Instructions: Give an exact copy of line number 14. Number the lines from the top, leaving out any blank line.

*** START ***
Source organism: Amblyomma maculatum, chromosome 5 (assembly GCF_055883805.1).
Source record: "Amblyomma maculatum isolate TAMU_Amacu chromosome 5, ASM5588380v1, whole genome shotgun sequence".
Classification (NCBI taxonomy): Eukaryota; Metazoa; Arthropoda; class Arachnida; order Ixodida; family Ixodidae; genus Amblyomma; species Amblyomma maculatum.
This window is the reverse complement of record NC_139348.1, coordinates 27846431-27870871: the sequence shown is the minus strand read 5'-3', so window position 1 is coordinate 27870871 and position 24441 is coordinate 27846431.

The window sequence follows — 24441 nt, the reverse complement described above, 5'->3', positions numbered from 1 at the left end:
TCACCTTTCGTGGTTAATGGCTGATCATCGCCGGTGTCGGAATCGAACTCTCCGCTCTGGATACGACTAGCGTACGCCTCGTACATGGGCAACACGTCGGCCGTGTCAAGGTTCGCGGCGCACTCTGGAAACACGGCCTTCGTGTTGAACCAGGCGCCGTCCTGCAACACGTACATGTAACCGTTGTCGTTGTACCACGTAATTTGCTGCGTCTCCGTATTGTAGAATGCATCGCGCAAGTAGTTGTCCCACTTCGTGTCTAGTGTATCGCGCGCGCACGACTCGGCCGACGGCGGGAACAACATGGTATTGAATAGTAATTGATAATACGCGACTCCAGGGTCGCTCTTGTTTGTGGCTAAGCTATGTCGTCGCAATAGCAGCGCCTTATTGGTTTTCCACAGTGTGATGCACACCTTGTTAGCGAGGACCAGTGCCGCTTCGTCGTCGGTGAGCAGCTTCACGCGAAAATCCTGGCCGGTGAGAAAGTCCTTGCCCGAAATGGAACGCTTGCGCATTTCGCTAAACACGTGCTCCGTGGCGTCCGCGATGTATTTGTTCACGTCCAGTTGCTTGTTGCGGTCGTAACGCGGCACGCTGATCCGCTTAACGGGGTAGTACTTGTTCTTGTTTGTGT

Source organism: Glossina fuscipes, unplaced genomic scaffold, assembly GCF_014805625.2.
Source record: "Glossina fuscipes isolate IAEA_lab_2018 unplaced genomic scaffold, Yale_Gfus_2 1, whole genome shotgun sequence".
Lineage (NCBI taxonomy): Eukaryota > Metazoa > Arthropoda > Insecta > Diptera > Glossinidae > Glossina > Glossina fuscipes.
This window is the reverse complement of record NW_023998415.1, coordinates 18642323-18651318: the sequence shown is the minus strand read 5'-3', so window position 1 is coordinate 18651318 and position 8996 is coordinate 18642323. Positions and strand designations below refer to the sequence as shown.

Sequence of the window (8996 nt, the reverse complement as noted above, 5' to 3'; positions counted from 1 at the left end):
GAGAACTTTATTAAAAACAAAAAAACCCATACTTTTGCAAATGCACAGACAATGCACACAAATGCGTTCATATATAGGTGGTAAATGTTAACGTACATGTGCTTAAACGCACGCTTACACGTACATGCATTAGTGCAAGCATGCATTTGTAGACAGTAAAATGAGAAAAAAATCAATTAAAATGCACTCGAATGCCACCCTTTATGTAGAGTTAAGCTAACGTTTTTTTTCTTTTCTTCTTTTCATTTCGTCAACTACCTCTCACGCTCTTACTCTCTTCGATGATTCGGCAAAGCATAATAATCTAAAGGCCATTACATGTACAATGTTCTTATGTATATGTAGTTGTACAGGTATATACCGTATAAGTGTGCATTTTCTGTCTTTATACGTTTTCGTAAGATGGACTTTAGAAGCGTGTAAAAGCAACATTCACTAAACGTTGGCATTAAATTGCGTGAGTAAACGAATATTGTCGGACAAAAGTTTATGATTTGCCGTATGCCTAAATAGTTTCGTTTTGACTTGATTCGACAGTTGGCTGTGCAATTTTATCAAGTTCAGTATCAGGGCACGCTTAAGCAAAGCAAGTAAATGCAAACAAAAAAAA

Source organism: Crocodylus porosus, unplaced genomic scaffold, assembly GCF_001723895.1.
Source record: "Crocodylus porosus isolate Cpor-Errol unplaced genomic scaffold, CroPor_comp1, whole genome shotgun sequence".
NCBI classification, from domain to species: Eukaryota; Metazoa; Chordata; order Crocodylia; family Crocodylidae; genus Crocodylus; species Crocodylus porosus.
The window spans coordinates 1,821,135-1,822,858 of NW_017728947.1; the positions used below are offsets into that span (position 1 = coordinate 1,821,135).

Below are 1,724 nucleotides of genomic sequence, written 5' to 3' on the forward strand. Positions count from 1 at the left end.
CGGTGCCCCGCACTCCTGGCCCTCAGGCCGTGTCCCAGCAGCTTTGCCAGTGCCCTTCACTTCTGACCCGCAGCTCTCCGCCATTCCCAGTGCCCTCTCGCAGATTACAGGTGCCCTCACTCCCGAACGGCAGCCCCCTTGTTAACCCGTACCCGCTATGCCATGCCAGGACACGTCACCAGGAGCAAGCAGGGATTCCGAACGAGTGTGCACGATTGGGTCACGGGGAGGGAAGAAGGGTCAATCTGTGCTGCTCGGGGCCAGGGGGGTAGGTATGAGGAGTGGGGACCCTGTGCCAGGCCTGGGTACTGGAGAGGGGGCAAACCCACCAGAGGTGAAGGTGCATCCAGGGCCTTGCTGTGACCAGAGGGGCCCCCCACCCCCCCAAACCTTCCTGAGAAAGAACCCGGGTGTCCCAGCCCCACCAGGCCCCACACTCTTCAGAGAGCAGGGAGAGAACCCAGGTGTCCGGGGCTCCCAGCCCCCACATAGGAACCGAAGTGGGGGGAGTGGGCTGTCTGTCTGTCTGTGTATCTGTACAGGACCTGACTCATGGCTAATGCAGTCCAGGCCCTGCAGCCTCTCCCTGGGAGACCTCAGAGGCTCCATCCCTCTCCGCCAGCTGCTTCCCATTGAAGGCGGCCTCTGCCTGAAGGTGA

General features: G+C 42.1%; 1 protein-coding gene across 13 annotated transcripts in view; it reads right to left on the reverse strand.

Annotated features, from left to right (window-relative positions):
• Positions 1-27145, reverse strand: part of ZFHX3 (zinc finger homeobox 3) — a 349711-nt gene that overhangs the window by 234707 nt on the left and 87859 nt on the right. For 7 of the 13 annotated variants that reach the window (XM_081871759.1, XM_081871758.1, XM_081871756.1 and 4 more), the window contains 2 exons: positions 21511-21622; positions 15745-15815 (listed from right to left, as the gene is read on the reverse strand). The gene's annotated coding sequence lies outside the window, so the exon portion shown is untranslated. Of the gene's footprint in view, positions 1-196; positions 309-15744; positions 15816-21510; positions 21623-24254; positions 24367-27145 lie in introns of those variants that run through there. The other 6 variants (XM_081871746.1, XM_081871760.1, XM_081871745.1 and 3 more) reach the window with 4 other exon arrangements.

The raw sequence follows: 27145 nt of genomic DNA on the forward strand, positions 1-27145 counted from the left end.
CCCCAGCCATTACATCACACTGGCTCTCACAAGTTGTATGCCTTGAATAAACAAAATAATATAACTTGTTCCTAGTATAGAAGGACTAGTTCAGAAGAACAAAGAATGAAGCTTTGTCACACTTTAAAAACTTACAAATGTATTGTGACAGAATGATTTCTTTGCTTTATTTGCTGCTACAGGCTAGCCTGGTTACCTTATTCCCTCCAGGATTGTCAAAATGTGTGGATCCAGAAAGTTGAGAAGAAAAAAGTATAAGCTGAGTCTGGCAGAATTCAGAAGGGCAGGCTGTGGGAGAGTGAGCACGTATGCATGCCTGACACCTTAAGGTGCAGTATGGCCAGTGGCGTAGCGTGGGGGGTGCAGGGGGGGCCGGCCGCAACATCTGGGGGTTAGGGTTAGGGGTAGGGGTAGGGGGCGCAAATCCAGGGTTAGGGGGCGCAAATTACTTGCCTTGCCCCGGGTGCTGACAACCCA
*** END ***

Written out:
Source record: "Crocodylus porosus isolate Cpor-Errol unplaced genomic scaffold, CroPor_comp1, whole genome shotgun sequence".